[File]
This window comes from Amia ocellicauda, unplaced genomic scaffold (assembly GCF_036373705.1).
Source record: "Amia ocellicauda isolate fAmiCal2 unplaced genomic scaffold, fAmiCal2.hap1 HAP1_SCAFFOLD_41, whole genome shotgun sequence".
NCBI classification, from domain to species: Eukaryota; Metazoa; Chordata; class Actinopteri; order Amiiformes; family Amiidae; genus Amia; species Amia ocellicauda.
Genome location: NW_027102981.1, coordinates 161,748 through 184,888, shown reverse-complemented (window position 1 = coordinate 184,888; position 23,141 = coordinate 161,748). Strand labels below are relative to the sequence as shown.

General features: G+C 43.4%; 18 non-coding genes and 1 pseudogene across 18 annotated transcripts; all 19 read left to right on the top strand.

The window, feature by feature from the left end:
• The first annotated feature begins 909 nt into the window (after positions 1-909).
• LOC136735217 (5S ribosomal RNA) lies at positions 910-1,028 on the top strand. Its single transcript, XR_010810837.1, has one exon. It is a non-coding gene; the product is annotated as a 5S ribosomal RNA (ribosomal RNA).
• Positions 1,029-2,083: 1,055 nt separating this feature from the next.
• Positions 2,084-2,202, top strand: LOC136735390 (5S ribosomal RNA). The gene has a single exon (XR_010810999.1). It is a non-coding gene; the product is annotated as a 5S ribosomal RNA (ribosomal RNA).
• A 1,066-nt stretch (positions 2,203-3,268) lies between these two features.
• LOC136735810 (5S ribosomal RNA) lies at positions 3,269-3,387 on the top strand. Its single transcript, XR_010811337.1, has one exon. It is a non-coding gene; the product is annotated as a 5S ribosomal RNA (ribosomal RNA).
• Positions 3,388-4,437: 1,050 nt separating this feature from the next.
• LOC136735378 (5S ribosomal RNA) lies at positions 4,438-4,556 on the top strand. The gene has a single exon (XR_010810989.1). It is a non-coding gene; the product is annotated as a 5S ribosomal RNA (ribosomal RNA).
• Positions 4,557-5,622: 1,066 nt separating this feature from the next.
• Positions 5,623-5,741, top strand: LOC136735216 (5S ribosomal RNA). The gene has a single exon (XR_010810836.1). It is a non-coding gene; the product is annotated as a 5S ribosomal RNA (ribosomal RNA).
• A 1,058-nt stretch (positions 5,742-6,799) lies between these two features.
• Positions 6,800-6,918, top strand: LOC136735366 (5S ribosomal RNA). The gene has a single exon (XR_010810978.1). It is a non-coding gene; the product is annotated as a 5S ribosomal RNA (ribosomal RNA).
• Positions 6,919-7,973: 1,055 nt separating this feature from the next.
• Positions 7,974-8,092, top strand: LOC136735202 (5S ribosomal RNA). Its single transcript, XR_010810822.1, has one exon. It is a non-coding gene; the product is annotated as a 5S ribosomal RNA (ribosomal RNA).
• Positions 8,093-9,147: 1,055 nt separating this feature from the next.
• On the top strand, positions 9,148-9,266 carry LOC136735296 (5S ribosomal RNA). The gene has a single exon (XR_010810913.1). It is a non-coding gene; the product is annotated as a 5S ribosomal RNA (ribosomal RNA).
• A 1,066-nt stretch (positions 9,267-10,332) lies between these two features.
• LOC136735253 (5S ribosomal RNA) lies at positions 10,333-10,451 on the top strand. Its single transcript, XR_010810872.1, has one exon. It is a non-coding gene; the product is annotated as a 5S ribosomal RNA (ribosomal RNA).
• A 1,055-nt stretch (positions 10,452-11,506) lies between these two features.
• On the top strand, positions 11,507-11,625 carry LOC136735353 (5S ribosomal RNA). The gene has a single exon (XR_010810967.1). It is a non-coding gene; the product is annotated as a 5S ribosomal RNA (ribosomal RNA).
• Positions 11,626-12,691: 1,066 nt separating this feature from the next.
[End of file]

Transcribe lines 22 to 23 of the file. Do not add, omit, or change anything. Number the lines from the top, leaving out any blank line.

• On the top strand, positions 9,148-9,266 carry LOC136735296 (5S ribosomal RNA). The gene has a single exon (XR_010810913.1). It is a non-coding gene; the product is annotated as a 5S ribosomal RNA (ribosomal RNA).
• A 1,066-nt stretch (positions 9,267-10,332) lies between these two features.